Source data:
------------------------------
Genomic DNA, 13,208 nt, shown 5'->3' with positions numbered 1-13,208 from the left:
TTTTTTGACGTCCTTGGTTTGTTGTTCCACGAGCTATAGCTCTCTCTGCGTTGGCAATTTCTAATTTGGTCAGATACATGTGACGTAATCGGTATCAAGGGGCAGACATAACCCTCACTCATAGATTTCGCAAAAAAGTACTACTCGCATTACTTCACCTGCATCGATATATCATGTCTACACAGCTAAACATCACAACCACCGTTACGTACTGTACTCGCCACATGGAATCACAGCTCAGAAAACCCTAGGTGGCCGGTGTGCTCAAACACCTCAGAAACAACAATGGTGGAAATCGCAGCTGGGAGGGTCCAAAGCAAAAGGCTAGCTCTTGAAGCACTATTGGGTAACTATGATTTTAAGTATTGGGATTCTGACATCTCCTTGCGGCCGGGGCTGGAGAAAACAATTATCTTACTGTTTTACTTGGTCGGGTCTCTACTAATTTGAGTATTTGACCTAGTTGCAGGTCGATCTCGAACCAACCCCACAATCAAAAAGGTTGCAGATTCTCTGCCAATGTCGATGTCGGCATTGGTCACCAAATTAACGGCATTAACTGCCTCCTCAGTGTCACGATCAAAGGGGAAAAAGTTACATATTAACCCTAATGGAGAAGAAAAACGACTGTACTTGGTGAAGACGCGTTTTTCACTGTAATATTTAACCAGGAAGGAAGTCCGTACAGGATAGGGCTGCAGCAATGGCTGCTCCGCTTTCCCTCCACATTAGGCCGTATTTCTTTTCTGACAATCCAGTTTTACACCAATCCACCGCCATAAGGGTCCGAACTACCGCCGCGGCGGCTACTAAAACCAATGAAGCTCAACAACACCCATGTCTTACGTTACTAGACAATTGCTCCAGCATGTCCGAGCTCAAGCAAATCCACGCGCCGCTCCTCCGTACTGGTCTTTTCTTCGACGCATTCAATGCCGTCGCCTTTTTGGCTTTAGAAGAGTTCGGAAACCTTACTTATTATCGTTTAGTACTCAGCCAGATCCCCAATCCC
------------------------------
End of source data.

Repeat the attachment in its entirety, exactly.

Genomic DNA, 13,208 nt, shown 5'->3' with positions numbered 1-13,208 from the left:
TTTTTTGACGTCCTTGGTTTGTTGTTCCACGAGCTATAGCTCTCTCTGCGTTGGCAATTTCTAATTTGGTCAGATACATGTGACGTAATCGGTATCAAGGGGCAGACATAACCCTCACTCATAGATTTCGCAAAAAAGTACTACTCGCATTACTTCACCTGCATCGATATATCATGTCTACACAGCTAAACATCACAACCACCGTTACGTACTGTACTCGCCACATGGAATCACAGCTCAGAAAACCCTAGGTGGCCGGTGTGCTCAAACACCTCAGAAACAACAATGGTGGAAATCGCAGCTGGGAGGGTCCAAAGCAAAAGGCTAGCTCTTGAAGCACTATTGGGTAACTATGATTTTAAGTATTGGGATTCTGACATCTCCTTGCGGCCGGGGCTGGAGAAAACAATTATCTTACTGTTTTACTTGGTCGGGTCTCTACTAATTTGAGTATTTGACCTAGTTGCAGGTCGATCTCGAACCAACCCCACAATCAAAAAGGTTGCAGATTCTCTGCCAATGTCGATGTCGGCATTGGTCACCAAATTAACGGCATTAACTGCCTCCTCAGTGTCACGATCAAAGGGGAAAAAGTTACATATTAACCCTAATGGAGAAGAAAAACGACTGTACTTGGTGAAGACGCGTTTTTCACTGTAATATTTAACCAGGAAGGAAGTCCGTACAGGATAGGGCTGCAGCAATGGCTGCTCCGCTTTCCCTCCACATTAGGCCGTATTTCTTTTCTGACAATCCAGTTTTACACCAATCCACCGCCATAAGGGTCCGAACTACCGCCGCGGCGGCTACTAAAACCAATGAAGCTCAACAACACCCATGTCTTACGTTACTAGACAATTGCTCCAGCATGTCCGAGCTCAAGCAAATCCACGCGCCGCTCCTCCGTACTGGTCTTTTCTTCGACGCATTCAATGCCGTCGCCTTTTTGGCTTTAGAAGAGTTCGGAAACCTTACTTATTATCGTTTAGTACTCAGCCAGATCCCCAATCCC